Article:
Rise of the Micromachines

Rise of the Micromachines

Author: Angewandte Chemie/ChemViews

The existing approaches used to detect circulating cancer cells require extensive sample preparation and/or complex surface microstructures to detect the extremely low quantity of tumor cells in blood. A team of researchers led by Liangfang Zhang and Joseph Wang, University of California – San Diego, USA, have come up with a new method to pickup and transport cancer cell payloads under physiological conditions and without sample processing.

They achieved this breakthrough by using self-propelled micromachines, which are actually microtubes consisting of gold and platinum layers. These layers are involved in the catalytic formation of oxygen bubbles on the inner platinum surface. Ejection of the bubbles from the end of the tube propels it forward, like a rocket. In dilute human serum, the microrocket was able to reach the relatively high speed of 85 μms–1.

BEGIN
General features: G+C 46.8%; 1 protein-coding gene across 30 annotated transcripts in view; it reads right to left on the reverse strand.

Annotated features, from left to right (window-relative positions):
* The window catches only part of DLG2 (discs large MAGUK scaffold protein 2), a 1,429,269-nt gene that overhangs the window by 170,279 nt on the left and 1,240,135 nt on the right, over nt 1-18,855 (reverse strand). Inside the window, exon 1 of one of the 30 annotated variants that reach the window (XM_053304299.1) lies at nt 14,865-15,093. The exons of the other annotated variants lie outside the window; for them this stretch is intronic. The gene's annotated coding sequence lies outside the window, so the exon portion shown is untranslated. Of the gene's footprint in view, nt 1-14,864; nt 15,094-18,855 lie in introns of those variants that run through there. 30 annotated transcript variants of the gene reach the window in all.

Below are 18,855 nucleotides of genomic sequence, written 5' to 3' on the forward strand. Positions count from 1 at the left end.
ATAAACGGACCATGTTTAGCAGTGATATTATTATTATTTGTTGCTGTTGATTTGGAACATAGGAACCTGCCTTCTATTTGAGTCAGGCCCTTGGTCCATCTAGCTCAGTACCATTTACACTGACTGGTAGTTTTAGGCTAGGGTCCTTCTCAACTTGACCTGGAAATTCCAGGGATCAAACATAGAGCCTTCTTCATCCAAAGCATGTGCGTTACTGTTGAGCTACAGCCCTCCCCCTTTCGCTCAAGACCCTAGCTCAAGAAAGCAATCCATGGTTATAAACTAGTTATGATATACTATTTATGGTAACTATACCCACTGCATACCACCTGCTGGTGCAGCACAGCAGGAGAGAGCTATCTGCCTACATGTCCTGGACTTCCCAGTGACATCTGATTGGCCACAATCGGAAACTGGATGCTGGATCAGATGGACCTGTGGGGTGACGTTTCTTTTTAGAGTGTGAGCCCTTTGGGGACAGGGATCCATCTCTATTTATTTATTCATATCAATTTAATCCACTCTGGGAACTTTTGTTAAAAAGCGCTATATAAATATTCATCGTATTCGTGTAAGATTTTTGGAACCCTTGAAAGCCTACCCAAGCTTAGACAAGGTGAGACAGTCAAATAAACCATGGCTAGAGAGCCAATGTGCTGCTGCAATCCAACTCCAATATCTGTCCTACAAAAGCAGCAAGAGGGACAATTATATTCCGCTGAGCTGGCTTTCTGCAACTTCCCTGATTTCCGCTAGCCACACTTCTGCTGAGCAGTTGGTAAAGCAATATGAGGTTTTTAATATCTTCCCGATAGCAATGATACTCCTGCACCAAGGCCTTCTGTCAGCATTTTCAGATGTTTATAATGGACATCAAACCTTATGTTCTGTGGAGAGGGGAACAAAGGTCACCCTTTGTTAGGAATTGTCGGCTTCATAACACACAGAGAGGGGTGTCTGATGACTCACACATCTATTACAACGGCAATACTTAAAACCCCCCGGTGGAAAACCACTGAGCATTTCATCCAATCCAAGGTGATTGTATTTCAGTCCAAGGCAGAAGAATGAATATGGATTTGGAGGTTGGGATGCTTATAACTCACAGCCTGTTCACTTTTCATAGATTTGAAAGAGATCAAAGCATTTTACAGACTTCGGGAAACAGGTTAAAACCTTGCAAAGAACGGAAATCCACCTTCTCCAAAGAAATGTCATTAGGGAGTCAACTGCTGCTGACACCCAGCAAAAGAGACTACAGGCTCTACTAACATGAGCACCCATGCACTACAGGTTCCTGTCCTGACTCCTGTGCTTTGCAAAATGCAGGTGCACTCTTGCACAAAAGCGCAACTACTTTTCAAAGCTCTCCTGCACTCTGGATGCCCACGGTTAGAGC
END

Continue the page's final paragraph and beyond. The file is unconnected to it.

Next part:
Wang, Zhang, and co-workers then functionalized the outer gold layer of the microrockets with antibodies that can target and “catch” pancreatic cancer cells in biological fluids (Fig. 1). The microrockets were able to tow the cancer cells at a rate that was only marginally reduced compared to the unloaded microrocket.

This new in vitro approach holds promise for designing powerful bioanalytical protocols and microchip devices for early-stage detection of tumor cells. Furthermore, as stated by one of the referees of this paper: “These results will open a new field not only in the science of catalytic micromachines, but also for microfluidics, and biosensors.”

Figure 1. Microrockets for capture and isolation of cancer cells. Upon encountering the cells, the antibody-modified microrockets recognize the surface antigens on the target cancer cells, allowing their selective pickup and transport. The top-right and bottom-left insets illustrate the preparation of the microrockets and their functionalization, respectively.

Images: (c) Wiley-VCH

► Six fascinating movies that show the motion of these microrockets as well as their ability to selectively pickup and transport pancreatic cancer cells are available online.

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